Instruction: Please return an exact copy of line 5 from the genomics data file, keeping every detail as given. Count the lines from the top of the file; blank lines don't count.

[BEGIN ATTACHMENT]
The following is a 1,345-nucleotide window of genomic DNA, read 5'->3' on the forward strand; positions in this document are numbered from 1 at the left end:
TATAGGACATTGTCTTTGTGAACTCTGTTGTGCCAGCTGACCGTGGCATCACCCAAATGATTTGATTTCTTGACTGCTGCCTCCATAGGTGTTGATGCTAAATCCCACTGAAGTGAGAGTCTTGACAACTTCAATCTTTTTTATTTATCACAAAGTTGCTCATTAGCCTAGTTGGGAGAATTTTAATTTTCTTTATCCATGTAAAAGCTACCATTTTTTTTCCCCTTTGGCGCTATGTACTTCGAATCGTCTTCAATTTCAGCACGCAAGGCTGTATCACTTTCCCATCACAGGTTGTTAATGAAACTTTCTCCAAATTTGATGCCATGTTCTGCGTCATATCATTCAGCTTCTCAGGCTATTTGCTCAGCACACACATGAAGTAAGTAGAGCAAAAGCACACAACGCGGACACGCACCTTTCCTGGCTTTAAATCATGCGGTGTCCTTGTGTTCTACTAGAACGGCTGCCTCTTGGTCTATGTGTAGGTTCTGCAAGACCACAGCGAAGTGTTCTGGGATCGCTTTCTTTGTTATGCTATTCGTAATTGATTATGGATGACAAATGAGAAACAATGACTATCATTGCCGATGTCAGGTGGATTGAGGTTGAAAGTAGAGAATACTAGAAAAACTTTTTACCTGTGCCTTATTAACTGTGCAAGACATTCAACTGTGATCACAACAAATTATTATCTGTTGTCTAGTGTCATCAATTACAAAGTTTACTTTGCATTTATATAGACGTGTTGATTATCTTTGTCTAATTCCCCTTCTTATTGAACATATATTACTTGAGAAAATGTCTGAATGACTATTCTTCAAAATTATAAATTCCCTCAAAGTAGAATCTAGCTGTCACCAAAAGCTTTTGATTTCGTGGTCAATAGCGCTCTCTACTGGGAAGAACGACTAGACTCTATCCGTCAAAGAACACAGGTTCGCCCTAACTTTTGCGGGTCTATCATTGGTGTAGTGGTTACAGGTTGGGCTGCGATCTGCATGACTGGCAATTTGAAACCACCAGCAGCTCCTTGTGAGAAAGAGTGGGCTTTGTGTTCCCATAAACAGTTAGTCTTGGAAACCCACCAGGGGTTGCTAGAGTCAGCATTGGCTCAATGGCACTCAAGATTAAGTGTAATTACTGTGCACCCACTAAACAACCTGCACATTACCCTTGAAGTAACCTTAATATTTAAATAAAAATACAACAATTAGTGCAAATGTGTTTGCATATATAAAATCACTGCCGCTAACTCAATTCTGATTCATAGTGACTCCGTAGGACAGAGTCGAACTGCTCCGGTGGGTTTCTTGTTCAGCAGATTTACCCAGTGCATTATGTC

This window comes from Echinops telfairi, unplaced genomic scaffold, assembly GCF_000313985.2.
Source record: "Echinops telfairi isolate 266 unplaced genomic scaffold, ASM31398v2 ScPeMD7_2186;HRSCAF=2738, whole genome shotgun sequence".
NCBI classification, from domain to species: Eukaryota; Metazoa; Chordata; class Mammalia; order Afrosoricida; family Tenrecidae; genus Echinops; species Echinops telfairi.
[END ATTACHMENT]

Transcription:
NCBI classification, from domain to species: Eukaryota; Metazoa; Chordata; class Mammalia; order Afrosoricida; family Tenrecidae; genus Echinops; species Echinops telfairi.